With cervical cancer, recent studies show that about 4,000 women are going to succumb to cervical cancer this year. Over 90% of these women have had no screening for cervical cancer within the 10-year range of their diagnosis, with the majority having never done the cervical cancer screening. On the flip side, majority of women in the U.S. are undertaking cervical cancer screening, every year, without any recommendation from healthcare organizations to do the same. As a replacement to this over-screening phenomenon, it would be wise to undertake screening among those women who are prone to the disease, due to their social conditions and other factors. This would require efforts to educate the ‘at risk’ populace.  

Prostate Cancer

With prostate cancer, studies have not been able to prove that screenings are successful in saving lives. Most healthcare organizations agree that screening for prostate cancer is not required. Instead, men should be educated about the potential risks and benefits of screening and encouraged to decide independently. More importantly, an overall risk behavior education would serve much more beneficial. Healthcare organizations could put their time and effort to much better use if they explored innovative ways to educate, rather than screen.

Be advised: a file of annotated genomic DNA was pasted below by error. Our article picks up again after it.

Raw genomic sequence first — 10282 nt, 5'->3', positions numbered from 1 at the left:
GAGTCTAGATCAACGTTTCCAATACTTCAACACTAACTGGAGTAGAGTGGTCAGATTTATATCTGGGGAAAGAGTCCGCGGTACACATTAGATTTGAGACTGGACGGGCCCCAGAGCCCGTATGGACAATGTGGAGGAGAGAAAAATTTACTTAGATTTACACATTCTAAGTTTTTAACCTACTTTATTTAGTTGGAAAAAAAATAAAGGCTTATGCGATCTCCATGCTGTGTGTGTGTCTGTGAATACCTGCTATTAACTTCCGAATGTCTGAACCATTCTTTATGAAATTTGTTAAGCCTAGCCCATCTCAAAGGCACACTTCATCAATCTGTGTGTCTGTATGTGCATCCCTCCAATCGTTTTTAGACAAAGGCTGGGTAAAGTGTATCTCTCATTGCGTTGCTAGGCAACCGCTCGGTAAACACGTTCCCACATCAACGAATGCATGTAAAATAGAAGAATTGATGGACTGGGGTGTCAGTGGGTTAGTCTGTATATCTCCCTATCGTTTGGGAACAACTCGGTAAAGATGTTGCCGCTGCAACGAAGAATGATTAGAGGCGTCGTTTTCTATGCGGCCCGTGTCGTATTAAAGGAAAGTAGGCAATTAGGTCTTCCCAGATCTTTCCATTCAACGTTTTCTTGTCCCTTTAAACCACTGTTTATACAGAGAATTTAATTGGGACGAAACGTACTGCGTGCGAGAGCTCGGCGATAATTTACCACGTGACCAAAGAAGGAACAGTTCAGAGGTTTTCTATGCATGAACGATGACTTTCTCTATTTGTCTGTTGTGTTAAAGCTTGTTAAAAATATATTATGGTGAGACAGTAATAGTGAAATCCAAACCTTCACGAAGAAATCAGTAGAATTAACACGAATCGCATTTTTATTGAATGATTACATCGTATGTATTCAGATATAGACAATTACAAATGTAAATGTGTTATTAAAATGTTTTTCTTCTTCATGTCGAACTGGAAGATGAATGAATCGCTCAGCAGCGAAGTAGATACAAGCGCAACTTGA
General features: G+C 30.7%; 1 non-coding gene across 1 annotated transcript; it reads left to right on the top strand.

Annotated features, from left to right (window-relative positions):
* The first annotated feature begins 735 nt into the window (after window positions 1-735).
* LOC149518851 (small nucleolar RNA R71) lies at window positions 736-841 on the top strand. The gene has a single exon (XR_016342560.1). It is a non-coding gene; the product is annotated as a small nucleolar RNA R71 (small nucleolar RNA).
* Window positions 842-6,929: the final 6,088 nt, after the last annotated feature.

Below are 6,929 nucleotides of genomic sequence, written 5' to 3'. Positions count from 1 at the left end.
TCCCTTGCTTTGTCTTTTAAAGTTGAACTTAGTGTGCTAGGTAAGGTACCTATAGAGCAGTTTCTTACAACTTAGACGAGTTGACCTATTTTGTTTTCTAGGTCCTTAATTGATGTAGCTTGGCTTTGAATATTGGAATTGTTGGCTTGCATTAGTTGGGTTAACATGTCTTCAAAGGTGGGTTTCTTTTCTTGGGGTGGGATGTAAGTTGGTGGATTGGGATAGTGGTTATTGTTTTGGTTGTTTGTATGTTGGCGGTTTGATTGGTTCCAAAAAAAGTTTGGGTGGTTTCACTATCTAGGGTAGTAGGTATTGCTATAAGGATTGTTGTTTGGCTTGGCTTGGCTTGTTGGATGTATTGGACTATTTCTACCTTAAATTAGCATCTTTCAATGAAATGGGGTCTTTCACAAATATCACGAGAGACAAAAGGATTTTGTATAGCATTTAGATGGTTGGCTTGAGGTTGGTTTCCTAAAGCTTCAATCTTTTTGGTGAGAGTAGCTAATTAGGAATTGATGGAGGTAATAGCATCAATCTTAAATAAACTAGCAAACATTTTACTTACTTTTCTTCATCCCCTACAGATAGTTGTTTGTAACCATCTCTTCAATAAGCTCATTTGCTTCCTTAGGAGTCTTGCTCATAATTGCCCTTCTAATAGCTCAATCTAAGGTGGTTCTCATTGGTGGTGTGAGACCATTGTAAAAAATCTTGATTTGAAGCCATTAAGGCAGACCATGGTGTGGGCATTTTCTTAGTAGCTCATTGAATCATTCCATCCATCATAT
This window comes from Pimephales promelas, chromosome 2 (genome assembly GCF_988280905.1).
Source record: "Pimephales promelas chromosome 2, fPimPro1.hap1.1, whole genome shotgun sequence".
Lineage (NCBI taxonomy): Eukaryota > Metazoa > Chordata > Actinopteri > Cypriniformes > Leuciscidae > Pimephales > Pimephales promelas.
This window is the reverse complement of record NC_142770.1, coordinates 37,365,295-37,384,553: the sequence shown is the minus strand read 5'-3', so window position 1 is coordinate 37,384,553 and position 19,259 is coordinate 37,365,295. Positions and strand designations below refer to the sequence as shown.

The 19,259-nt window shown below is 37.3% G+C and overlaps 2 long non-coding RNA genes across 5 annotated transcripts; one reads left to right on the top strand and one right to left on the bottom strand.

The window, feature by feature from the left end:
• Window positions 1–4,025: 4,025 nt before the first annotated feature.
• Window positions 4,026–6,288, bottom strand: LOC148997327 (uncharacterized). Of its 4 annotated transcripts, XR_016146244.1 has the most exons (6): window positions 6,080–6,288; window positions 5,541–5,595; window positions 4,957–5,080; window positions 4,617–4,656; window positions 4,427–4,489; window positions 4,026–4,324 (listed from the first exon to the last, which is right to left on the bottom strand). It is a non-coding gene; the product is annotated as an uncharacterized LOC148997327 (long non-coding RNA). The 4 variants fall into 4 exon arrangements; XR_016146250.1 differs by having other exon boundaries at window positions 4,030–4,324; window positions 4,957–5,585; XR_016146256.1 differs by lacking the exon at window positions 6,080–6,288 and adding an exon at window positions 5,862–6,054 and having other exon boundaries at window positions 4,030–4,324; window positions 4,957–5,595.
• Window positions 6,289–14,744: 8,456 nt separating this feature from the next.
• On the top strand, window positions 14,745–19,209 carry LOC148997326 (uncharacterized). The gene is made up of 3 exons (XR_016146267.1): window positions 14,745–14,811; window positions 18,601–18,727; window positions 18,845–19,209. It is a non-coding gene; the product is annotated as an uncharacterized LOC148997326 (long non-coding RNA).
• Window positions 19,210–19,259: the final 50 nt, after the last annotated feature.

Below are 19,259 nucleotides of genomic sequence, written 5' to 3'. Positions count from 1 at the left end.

Investing in Healthier Behavior